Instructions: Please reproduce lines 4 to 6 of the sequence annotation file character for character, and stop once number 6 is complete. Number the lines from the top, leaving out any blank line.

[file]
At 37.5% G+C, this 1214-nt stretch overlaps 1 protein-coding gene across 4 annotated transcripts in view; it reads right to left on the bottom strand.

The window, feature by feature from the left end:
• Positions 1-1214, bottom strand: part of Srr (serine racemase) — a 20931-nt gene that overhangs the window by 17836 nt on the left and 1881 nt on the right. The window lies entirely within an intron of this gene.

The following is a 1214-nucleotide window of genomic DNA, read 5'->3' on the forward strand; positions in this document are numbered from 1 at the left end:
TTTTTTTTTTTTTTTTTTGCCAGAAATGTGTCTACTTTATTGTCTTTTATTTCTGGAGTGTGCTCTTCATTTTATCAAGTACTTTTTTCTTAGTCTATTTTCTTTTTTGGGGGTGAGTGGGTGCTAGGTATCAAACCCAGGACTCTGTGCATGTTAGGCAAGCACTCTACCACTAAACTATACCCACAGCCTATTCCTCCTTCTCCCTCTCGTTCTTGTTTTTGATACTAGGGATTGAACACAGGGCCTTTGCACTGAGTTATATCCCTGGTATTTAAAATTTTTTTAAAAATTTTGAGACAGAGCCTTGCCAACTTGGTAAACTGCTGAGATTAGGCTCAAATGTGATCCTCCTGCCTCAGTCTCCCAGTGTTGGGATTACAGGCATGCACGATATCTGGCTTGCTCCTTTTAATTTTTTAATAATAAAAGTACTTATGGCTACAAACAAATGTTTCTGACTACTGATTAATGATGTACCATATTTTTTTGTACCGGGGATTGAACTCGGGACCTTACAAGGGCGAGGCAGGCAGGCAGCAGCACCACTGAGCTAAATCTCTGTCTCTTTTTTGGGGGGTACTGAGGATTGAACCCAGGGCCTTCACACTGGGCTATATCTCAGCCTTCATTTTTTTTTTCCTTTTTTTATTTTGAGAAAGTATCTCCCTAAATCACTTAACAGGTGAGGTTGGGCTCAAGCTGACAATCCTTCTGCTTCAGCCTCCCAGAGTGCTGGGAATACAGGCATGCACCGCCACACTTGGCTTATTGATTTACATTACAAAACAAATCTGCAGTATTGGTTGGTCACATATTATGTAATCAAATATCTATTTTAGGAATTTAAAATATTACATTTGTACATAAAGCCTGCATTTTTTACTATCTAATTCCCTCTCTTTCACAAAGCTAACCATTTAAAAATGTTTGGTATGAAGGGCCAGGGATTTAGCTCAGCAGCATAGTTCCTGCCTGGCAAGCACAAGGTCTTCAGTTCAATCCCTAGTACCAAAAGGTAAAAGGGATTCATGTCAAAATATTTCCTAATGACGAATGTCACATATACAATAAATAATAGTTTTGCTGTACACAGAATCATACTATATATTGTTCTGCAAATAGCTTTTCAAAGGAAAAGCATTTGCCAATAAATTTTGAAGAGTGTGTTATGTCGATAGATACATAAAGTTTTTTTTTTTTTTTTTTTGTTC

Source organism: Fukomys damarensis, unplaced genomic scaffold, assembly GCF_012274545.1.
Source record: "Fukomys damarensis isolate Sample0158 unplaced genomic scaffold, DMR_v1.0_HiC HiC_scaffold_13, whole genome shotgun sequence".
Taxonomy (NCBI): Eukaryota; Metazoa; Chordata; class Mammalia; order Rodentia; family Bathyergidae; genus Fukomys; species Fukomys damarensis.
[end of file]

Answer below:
The following is a 1214-nucleotide window of genomic DNA, read 5'->3' on the forward strand; positions in this document are numbered from 1 at the left end:
TTTTTTTTTTTTTTTTTTGCCAGAAATGTGTCTACTTTATTGTCTTTTATTTCTGGAGTGTGCTCTTCATTTTATCAAGTACTTTTTTCTTAGTCTATTTTCTTTTTTGGGGGTGAGTGGGTGCTAGGTATCAAACCCAGGACTCTGTGCATGTTAGGCAAGCACTCTACCACTAAACTATACCCACAGCCTATTCCTCCTTCTCCCTCTCGTTCTTGTTTTTGATACTAGGGATTGAACACAGGGCCTTTGCACTGAGTTATATCCCTGGTATTTAAAATTTTTTTAAAAATTTTGAGACAGAGCCTTGCCAACTTGGTAAACTGCTGAGATTAGGCTCAAATGTGATCCTCCTGCCTCAGTCTCCCAGTGTTGGGATTACAGGCATGCACGATATCTGGCTTGCTCCTTTTAATTTTTTAATAATAAAAGTACTTATGGCTACAAACAAATGTTTCTGACTACTGATTAATGATGTACCATATTTTTTTGTACCGGGGATTGAACTCGGGACCTTACAAGGGCGAGGCAGGCAGGCAGCAGCACCACTGAGCTAAATCTCTGTCTCTTTTTTGGGGGGTACTGAGGATTGAACCCAGGGCCTTCACACTGGGCTATATCTCAGCCTTCATTTTTTTTTTCCTTTTTTTATTTTGAGAAAGTATCTCCCTAAATCACTTAACAGGTGAGGTTGGGCTCAAGCTGACAATCCTTCTGCTTCAGCCTCCCAGAGTGCTGGGAATACAGGCATGCACCGCCACACTTGGCTTATTGATTTACATTACAAAACAAATCTGCAGTATTGGTTGGTCACATATTATGTAATCAAATATCTATTTTAGGAATTTAAAATATTACATTTGTACATAAAGCCTGCATTTTTTACTATCTAATTCCCTCTCTTTCACAAAGCTAACCATTTAAAAATGTTTGGTATGAAGGGCCAGGGATTTAGCTCAGCAGCATAGTTCCTGCCTGGCAAGCACAAGGTCTTCAGTTCAATCCCTAGTACCAAAAGGTAAAAGGGATTCATGTCAAAATATTTCCTAATGACGAATGTCACATATACAATAAATAATAGTTTTGCTGTACACAGAATCATACTATATATTGTTCTGCAAATAGCTTTTCAAAGGAAAAGCATTTGCCAATAAATTTTGAAGAGTGTGTTATGTCGATAGATACATAAAGTTTTTTTTTTTTTTTTTTTGTTC

Source organism: Fukomys damarensis, unplaced genomic scaffold, assembly GCF_012274545.1.